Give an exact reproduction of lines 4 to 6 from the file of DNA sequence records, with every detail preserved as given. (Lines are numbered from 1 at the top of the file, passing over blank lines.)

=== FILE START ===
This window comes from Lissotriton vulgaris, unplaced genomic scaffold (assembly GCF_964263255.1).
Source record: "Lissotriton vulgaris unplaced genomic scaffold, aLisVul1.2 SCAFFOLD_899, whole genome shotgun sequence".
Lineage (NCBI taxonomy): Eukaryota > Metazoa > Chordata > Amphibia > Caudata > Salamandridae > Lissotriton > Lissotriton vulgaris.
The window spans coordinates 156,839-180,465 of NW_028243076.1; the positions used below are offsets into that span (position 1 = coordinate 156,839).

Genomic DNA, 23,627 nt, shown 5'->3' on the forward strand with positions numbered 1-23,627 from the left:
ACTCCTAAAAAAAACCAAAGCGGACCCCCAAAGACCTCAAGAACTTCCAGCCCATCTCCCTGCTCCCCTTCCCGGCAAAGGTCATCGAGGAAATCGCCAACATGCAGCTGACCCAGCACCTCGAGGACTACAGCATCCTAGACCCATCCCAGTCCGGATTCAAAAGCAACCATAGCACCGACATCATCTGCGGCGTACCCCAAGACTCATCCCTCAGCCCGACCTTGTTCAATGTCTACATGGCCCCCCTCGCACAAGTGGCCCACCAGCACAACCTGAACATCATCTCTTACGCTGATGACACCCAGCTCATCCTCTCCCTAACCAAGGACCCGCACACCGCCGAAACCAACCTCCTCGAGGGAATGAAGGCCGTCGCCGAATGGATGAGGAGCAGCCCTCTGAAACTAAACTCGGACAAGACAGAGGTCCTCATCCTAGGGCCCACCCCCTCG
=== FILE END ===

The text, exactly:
The window spans coordinates 156,839-180,465 of NW_028243076.1; the positions used below are offsets into that span (position 1 = coordinate 156,839).

Genomic DNA, 23,627 nt, shown 5'->3' on the forward strand with positions numbered 1-23,627 from the left:
ACTCCTAAAAAAAACCAAAGCGGACCCCCAAAGACCTCAAGAACTTCCAGCCCATCTCCCTGCTCCCCTTCCCGGCAAAGGTCATCGAGGAAATCGCCAACATGCAGCTGACCCAGCACCTCGAGGACTACAGCATCCTAGACCCATCCCAGTCCGGATTCAAAAGCAACCATAGCACCGACATCATCTGCGGCGTACCCCAAGACTCATCCCTCAGCCCGACCTTGTTCAATGTCTACATGGCCCCCCTCGCACAAGTGGCCCACCAGCACAACCTGAACATCATCTCTTACGCTGATGACACCCAGCTCATCCTCTCCCTAACCAAGGACCCGCACACCGCCGAAACCAACCTCCTCGAGGGAATGAAGGCCGTCGCCGAATGGATGAGGAGCAGCCCTCTGAAACTAAACTCGGACAAGACAGAGGTCCTCATCCTAGGGCCCACCCCCTCG